Netnography

Author: Robert V Kozinets
Publisher: SAGE
ISBN: 1473927021
Size: 15.67 MB
Format: PDF, ePub, Docs
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Social media and Internet data offer rich opportunities and vexing challenges for sociocultural research. Explaining and extending prior approaches, Netnography: Redefined is an indispensable guide to the understanding and conduct of Internet ethnography. With this volume, netnography is upgraded, updated and renewed with the latest netnographic research from media anthropology, geography, education, library sciences, travel and tourism, linguistics, media and cultural studies, sociology, sexuality, addiction research, gaming studies, and nursing, and multiple examples from the worlds of Facebook, Twitter, LinkedIn, and other social media sites. Like its predecessor, Netnography: Redefined includes full, step-by-step procedural guidelines for the accurate and ethical conduct of netnography. Yet this edition adapts netnography to include big data and social media analytics, as well as further incorporating notions of network analysis. It deepens the practice of netnography through participative engagement, introspection, alternative representation, and a new humanist focus. Netnography: Redefined presents readers with up-to-date guidelines for the most fully realized and distinctive form of online ethnographic research yet developed.

Digital Ethnography

Author: Sarah Pink
Publisher: SAGE
ISBN: 1473943140
Size: 14.53 MB
Format: PDF, ePub, Mobi
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Lecturers, request your electronic inspection copy This sharp, innovative book champions the rising significance of ethnographic research on the use of digital resources around the world. It contextualises digital and pre-digital ethnographic research and demonstrates how the methodological, practical and theoretical dimensions are increasingly intertwined. Digital ethnography is central to our understanding of the social world; it can shape methodology and methods, and provides the technological tools needed to research society. The authoritative team of authors clearly set out how to research localities, objects and events as well as providing insights into exploring individuals’ or communities’ lived experiences, practices and relationships. The book: Defines a series of central concepts in this new branch of social and cultural research Challenges existing conceptual and analytical categories Showcases new and innovative methods Theorises the digital world in new ways Encourages us to rethink pre-digital practices, media and environments This is the ideal introduction for anyone intending to conduct ethnographic research in today’s digital society.

Ethnography And Virtual Worlds

Author: Tom Boellstorff
Publisher: Princeton University Press
ISBN: 0691149518
Size: 25.61 MB
Format: PDF, Kindle
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Ethnography and Virtual Worlds is the only book of its kind--a concise, comprehensive, and practical guide for students, teachers, designers, and scholars interested in using ethnographic methods to study online virtual worlds, including both game and nongame environments. Written by leading ethnographers of virtual worlds, and focusing on the key method of participant observation, the book provides invaluable advice, tips, guidelines, and principles to aid researchers through every stage of a project, from choosing an online fieldsite to writing and publishing the results. Provides practical and detailed techniques for ethnographic research customized to reflect the specific issues of online virtual worlds, both game and nongame Draws on research in a range of virtual worlds, including Everquest, Second Life, There.com, and World of Warcraft Provides suggestions for dealing with institutional review boards, human subjects protocols, and ethical issues Guides the reader through the full trajectory of ethnographic research, from research design to data collection, data analysis, and writing up and publishing research results Addresses myths and misunderstandings about ethnographic research, and argues for the scientific value of ethnography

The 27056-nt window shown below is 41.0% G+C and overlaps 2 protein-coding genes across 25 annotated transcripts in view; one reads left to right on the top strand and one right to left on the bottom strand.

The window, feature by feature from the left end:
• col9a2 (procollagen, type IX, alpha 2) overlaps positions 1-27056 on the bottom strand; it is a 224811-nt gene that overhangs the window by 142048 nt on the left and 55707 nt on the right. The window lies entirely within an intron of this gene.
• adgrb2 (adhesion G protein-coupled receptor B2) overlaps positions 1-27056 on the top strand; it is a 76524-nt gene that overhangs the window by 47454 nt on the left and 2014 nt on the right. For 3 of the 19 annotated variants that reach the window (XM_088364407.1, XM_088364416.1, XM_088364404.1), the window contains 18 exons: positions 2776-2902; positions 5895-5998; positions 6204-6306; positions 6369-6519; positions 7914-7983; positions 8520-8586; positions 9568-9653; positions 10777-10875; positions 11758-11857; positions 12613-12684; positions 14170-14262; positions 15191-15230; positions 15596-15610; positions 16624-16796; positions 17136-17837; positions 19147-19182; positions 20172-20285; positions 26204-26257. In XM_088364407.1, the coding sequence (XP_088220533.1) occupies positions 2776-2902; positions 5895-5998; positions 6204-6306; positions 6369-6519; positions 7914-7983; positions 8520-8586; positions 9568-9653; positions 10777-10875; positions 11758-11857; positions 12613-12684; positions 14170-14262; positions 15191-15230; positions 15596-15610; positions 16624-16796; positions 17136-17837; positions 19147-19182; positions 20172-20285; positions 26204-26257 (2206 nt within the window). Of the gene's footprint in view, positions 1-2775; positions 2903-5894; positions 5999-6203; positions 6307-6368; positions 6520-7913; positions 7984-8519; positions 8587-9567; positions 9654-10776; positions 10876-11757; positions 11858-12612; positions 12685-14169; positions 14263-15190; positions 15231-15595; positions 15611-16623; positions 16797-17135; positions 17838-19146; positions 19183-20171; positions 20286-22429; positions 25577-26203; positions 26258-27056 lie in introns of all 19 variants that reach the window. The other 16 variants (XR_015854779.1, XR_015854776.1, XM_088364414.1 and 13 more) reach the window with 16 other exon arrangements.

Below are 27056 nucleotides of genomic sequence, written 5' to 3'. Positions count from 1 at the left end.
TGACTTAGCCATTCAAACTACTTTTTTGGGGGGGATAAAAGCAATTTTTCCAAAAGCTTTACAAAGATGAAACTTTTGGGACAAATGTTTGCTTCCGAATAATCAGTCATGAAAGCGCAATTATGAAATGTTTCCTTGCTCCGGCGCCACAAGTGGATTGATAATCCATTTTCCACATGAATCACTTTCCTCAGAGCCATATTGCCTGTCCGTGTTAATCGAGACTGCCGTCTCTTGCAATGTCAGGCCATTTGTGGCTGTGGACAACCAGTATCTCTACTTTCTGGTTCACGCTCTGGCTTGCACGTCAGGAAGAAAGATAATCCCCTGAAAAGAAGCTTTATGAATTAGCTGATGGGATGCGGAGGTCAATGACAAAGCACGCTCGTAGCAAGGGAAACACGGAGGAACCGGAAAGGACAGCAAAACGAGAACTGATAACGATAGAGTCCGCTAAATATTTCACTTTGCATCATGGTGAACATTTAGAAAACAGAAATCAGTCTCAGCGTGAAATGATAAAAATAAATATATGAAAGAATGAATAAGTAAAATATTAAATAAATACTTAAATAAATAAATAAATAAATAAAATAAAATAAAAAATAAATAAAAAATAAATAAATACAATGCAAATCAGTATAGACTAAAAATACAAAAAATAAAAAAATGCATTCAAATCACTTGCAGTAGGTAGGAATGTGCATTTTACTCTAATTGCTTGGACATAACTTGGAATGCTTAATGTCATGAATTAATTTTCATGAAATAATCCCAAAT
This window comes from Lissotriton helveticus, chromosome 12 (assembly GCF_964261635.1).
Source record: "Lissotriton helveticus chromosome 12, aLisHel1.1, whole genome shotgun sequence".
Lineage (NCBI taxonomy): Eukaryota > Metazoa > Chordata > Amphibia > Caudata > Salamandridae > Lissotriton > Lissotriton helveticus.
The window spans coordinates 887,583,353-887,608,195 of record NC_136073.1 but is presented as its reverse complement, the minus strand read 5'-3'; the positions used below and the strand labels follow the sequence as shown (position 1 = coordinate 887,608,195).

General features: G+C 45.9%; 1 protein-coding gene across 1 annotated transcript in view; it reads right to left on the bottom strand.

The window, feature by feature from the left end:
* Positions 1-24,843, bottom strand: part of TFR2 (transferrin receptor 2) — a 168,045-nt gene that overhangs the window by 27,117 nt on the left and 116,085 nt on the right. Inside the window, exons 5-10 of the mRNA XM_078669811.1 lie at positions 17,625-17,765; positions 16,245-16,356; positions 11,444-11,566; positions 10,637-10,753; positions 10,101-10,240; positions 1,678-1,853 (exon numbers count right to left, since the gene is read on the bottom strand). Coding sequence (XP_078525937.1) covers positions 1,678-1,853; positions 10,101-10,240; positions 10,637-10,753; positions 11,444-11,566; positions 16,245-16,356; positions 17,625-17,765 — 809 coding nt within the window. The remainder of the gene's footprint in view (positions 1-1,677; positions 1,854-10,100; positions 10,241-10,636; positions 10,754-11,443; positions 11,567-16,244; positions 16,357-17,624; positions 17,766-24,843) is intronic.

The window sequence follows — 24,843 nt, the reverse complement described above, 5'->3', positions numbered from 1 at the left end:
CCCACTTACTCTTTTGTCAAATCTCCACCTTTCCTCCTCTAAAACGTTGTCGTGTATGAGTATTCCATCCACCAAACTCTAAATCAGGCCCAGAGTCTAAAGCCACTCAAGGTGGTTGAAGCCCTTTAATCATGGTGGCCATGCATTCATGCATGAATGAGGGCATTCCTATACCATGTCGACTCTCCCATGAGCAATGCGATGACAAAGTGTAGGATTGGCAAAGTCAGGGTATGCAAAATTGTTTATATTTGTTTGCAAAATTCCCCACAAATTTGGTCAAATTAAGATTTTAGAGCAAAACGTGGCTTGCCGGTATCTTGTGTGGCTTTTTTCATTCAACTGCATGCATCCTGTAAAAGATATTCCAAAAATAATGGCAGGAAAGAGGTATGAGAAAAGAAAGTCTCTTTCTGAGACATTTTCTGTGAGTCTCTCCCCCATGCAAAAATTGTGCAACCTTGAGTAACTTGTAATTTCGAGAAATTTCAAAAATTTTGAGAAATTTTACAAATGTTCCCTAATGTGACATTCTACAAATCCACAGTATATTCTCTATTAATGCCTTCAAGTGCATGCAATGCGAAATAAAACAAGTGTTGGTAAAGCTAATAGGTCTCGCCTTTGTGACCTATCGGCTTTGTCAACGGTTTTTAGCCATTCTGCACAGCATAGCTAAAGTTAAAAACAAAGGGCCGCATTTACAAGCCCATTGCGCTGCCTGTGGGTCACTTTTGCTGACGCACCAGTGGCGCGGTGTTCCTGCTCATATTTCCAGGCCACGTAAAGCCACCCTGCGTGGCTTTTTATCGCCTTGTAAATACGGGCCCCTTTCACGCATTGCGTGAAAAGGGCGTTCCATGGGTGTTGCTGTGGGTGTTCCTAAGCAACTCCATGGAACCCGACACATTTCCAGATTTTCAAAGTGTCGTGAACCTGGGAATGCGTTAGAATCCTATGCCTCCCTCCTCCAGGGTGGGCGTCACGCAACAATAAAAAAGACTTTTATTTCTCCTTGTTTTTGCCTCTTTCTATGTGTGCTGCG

Digital Anthropology

Author: Heather A. Horst
Publisher: A&C Black
ISBN: 0857852930
Size: 80.31 MB
Format: PDF, Kindle
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Anthropology has two main tasks: to understand what it is to be human and to examine how humanity is manifested differently in the diversity of culture. These tasks have gained new impetus from the extraordinary rise of the digital. This book brings together several key anthropologists working with digital culture to demonstrate just how productive an anthropological approach to the digital has already become. Through a range of case studies from Facebook to Second Life to Google Earth, Digital Anthropology explores how human and digital can be defined in relation to one another, from avatars and disability; cultural differences in how we use social networking sites or practise religion; the practical consequences of the digital for politics, museums, design, space and development to new online world and gaming communities. The book also explores the moral universe of the digital, from new anxieties to open-source ideals. Digital Anthropology reveals how only the intense scrutiny of ethnography can overturn assumptions about the impact of digital culture and reveal its profound consequences for everyday life. Combining the clarity of a textbook with an engaging style which conveys a passion for these new frontiers of enquiry, this book is essential reading for students and scholars of anthropology, media studies, communication studies, cultural studies and sociology.